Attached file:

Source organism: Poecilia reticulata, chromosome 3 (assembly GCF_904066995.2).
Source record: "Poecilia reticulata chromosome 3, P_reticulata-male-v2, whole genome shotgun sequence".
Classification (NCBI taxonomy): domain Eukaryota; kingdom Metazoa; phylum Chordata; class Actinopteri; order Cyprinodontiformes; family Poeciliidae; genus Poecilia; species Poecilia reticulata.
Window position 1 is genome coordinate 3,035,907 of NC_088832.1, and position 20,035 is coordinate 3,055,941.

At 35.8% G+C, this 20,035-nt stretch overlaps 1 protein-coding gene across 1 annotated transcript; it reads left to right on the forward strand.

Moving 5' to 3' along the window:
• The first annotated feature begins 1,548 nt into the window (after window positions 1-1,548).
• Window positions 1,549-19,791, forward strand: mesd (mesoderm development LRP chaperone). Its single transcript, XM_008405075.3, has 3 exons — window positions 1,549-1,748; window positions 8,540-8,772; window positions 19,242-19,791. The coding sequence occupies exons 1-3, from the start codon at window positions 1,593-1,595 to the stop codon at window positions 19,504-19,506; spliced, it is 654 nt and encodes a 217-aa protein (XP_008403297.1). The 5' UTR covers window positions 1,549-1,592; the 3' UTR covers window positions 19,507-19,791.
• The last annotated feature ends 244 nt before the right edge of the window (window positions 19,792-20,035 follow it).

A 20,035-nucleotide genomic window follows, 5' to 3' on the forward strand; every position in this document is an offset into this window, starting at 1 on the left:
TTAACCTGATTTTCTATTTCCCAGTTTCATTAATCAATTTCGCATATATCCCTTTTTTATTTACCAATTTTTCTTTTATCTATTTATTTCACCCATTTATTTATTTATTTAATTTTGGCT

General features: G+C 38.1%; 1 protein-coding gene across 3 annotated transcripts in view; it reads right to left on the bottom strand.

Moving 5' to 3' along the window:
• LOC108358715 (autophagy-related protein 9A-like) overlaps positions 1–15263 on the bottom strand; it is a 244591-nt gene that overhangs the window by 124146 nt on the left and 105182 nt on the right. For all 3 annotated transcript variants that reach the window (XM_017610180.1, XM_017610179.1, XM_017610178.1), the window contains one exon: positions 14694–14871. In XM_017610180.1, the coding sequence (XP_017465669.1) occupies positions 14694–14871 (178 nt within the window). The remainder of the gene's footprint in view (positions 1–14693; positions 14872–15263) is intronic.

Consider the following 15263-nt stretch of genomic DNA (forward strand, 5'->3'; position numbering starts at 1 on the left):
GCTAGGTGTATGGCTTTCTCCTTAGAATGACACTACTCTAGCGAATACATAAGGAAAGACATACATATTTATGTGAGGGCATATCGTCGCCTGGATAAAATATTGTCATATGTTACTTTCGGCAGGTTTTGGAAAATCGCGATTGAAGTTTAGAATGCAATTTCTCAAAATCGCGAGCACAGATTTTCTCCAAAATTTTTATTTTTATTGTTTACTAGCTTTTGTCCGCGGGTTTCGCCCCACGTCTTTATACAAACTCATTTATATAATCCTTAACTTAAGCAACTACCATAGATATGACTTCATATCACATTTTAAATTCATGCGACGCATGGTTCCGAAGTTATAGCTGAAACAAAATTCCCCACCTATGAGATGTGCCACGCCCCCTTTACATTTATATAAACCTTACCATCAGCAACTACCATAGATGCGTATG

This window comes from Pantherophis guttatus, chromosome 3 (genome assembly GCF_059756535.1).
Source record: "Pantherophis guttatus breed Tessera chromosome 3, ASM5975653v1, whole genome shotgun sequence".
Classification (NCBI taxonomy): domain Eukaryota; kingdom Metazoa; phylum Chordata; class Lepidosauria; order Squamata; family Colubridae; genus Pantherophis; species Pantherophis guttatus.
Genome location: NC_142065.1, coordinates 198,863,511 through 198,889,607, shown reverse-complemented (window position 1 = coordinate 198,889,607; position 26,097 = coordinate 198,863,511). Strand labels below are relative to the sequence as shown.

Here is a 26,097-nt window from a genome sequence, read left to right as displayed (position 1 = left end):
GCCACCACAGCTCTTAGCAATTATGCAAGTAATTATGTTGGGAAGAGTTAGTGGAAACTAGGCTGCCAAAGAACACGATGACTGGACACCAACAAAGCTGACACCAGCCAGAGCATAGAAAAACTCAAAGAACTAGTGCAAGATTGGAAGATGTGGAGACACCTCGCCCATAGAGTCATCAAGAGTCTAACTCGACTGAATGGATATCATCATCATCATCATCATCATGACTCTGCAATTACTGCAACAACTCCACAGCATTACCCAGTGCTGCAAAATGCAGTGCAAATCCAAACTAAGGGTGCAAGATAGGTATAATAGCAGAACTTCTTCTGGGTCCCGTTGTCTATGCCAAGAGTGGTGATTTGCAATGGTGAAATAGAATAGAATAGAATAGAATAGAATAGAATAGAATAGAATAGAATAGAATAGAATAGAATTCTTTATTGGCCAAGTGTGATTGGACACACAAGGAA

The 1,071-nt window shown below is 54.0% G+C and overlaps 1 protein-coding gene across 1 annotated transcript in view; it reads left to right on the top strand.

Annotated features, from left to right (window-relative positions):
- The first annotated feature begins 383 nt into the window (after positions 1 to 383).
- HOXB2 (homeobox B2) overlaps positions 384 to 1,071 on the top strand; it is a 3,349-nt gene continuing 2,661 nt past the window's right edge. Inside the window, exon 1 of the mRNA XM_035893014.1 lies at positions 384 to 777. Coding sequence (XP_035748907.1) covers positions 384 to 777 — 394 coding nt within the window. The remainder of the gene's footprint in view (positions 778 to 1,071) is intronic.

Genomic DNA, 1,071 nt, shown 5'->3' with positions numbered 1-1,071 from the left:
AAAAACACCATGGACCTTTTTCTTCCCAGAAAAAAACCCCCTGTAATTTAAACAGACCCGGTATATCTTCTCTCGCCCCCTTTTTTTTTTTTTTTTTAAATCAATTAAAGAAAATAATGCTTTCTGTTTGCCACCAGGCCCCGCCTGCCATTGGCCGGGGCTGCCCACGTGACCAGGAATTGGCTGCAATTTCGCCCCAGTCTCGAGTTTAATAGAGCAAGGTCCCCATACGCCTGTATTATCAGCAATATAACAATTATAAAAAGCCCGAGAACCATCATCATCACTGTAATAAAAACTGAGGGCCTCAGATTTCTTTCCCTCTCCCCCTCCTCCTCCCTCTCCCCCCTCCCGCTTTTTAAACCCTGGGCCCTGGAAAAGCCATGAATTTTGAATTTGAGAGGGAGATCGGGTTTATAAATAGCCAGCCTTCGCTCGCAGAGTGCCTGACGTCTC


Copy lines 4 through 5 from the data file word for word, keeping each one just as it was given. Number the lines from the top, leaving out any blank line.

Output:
Window position 1 is genome coordinate 3,035,907 of NC_088832.1, and position 20,035 is coordinate 3,055,941.

At 35.8% G+C, this 20,035-nt stretch overlaps 1 protein-coding gene across 1 annotated transcript; it reads left to right on the forward strand.